NESTLED in the heart of the Alpujarra mountains of Andalucia lies the most charming village you’ve never heard of: Mecina Bombaron is a fairytale come to life, not least because it is an official ‘book town’ that has works of literature inscribed on practically every section of its whitewashed streets.
Quite simply, books are infused with everyday life in this quiet spot, from plant pots painted with poetry to bins bearing Harry Potter covers.
You live and breathe everything from the stanzas of Federico Garcia Lorca to the tomes of Ernest Hemingway, the prose of Cervantes to the rhyming couplets of Shakespeare.
And that’s not all. Mecina Bombaron is one of four book towns now connected by a series of stunning hiking trails, making the region the perfect escape for walkers and literary lovers alike.
Together with Yegen, El Golco and Montenegro they have added a new exciting chapter on the history and cultural importance of the rich and varied Alpujarra region.
The idea came about in the height of the Covid pandemic, when the Mayor of Mecina Bombaron, Jose Antonio Gomez, was confronted with a rapidly declining population, which dipped alarmingly below just 1000 inhabitants in 2020.
Together with leaders from neighbouring Yegen, El Golco and Montenegro, they put their heads together to come up with a plan to save the village through the power of literature.
Inspired by celebrated British author Gerald Brenan, who lived in Yegen for many years, Granada’s ‘book towns’ were born.
A great hook to celebrate the literary history of the area, the South of Granada author brought London’s famous Bloomsbury Group to Spain in the first half of the last century.
The likes of Virginia Woolf, Bertrand Russell and Lytton Strachey beat their way to his door in the rural escape, a hop and a skip from the snowline of the Sierra Nevada mountain range.
The legendary travel writer Bruce Chatwin even wove his way up to the 1,000-metre high village in the 1970s, later comparing the region to Afghanistan.
So important was Brenan’s love affair with the Alpujarras, he has been fittingly immortalised with a British-style blue plaque dedicated to him in Yegen.
From this humble beginning, the project is now thriving, explains the Mecina Mayor:
“Literature is such a wide reaching topic it allows us to develop in many different ways, so it’s a very sustainable idea,” he told the Olive Press.
“It also complements the beautiful landscapes we are already surrounded by. The population here is seeing it more and more as their project and they choose the books we use.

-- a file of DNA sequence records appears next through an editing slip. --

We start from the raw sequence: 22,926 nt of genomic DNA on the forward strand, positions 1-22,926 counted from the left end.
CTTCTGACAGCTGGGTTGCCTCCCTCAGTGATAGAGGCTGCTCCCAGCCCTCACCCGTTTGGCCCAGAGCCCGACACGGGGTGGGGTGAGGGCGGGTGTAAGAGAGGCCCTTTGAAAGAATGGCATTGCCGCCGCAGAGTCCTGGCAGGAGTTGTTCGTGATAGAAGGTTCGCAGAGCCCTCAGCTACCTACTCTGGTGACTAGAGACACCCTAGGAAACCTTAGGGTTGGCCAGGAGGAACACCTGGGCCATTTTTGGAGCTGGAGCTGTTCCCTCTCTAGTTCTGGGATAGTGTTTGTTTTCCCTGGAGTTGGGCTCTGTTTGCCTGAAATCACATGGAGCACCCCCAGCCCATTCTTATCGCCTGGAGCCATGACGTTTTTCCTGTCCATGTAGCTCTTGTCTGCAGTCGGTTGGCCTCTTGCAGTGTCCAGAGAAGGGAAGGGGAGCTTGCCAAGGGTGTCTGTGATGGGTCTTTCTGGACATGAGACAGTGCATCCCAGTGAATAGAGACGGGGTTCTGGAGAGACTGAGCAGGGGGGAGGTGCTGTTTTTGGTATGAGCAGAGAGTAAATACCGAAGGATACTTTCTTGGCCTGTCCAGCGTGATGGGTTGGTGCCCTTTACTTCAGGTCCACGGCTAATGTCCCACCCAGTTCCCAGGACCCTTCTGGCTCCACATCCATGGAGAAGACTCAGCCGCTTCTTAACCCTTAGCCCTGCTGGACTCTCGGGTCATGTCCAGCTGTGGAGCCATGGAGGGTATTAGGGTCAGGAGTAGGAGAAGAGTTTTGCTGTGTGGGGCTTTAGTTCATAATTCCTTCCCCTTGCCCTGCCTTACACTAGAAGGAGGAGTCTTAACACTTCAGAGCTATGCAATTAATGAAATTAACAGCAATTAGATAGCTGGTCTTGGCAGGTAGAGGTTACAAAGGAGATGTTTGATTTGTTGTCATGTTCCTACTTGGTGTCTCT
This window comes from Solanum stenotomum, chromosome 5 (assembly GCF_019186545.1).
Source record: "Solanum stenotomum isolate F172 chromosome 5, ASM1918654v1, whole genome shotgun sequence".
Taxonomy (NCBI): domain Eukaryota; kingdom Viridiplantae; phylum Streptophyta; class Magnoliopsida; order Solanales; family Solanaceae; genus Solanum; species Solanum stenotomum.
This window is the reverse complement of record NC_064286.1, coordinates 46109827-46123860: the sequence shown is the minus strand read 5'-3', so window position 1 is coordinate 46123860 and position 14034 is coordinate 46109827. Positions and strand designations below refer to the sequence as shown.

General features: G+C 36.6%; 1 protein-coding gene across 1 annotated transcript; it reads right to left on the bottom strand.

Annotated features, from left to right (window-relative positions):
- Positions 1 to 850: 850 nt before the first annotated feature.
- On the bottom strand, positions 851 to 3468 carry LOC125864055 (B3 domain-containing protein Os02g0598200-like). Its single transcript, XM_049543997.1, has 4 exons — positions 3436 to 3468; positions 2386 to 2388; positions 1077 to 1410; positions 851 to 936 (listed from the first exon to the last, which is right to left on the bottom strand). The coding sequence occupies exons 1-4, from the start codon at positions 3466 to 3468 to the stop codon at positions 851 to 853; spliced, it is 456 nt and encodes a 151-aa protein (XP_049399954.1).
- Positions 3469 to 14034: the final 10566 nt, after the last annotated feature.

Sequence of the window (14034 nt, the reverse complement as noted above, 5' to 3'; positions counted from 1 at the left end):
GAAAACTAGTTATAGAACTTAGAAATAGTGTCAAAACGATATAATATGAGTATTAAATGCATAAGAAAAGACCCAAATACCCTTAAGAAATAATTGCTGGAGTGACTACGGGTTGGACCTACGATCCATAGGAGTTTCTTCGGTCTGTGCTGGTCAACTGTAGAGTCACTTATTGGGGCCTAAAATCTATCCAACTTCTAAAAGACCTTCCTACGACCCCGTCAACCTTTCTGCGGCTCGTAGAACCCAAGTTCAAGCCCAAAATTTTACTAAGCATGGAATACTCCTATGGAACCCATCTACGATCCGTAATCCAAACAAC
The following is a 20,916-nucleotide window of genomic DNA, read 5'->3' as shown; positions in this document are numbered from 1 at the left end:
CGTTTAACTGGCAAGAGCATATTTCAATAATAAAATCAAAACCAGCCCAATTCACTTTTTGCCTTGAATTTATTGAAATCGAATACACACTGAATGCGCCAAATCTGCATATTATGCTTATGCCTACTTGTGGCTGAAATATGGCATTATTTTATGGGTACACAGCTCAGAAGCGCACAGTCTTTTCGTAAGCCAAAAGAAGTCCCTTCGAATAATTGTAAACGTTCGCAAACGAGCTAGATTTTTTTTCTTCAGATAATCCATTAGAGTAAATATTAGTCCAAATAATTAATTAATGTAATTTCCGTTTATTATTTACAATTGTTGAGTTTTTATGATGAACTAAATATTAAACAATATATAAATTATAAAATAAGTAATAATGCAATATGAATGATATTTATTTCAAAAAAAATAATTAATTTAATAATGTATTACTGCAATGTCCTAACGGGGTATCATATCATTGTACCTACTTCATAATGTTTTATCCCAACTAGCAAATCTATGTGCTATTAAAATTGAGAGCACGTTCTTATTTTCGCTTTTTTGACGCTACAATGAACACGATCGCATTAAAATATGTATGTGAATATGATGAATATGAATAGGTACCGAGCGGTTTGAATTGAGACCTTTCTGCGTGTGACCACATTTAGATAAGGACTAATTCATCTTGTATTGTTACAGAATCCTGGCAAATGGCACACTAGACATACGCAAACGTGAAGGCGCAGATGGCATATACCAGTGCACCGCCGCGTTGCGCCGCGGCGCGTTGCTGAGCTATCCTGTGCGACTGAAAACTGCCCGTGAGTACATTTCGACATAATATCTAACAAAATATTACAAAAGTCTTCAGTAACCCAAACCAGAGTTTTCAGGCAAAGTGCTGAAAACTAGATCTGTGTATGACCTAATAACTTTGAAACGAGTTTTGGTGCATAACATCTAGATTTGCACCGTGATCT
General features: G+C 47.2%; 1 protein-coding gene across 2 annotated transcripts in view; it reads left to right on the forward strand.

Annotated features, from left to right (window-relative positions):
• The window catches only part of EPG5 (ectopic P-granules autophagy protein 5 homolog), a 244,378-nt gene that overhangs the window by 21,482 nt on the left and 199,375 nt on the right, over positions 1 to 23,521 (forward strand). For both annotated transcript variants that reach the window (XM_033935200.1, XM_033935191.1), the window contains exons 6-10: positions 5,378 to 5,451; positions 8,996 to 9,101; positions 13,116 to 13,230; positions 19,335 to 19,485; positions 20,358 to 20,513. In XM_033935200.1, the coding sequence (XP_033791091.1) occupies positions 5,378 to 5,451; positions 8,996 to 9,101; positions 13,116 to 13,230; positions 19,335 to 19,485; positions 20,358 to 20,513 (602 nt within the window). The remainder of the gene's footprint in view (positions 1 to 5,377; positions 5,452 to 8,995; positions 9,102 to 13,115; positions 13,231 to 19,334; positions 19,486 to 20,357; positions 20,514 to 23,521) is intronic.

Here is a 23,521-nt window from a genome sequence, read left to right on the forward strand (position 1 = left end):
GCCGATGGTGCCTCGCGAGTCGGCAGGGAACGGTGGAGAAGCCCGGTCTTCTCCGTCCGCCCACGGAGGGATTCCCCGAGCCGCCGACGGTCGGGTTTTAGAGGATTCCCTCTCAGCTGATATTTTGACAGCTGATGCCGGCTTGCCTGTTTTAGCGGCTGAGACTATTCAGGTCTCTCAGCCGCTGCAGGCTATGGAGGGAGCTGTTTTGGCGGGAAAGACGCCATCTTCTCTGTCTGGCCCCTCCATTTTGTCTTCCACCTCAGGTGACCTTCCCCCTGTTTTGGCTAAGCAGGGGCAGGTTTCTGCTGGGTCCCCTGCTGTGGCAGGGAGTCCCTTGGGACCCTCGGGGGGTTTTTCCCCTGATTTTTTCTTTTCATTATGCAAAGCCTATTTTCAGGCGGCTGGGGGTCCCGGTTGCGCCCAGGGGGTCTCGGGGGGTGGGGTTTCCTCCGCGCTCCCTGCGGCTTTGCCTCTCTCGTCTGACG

“That means the project has a future and so do we.”
Visitors can take a stroll through the villages, spotting their favourite novels on benches, stables and fountains while admiring sweeping vistas of the nearby hills.
The mix of classics like Don Quixote and Romeo and Juliet, alongside children’s books such as The Little Prince, make this a great activity for families, couples or solo travellers.
Located in old phone boxes you will even find book exchanges, which are a free initiative designed to give locals and visitors the chance to discover a new book.
And then comes the best bit with a series of carefully marked routes going between all the villages, the best being the walking route inspired by Gerald Brenan around Yegen.
But if a serious hike isn’t for you, a stroll around Mecina Bombaron’s acequias (streams) is a tranquil way to spend an afternoon, even in the summer thanks to the abundant shade of thousands of chestnut trees.
Start at the ‘Fuente Libro Don Pio’, a delightful book-shaped fountain inspired by Pio Navarro Alcala Zamora’s sociological study of the town.
Follow the ‘Acequia Baja’ which leads to a series of ramshackle stone houses and bubbling brooks, with views in abundance.
On your return make sure to grab a coffee or cana at either Casa Joaquin or Bar Nevaillo. But beware, the sign outside the latter which warns customers; ‘I open when I come, I close when I go’, encapsulating the town’s laidback lifestyle.
This relaxed attitude is not one officials want to change with their new influx of tourists: “The world is continually getting faster, more stressful and more artificial,” explains Gomez. “We offer a return to nature and the quiet life.”
In the future, council leaders hope to expand the project, with plaques on each street dedicated to novels.
They will be accompanied by a QR code so visitors can learn more about the novel, alongside a translation in braille.
The towns are also now home to the Andalucian Poetry Prize (Certamen Andaluz de la Poesia Alpujarra) and next year, they hope to launch a new literary prize as well as literature conferences and talks.
As poet Gabriel Garcia Lorca, a frequent visitor from nearby Granada city once said about the area: “There is nothing as sad as being blind in Granada”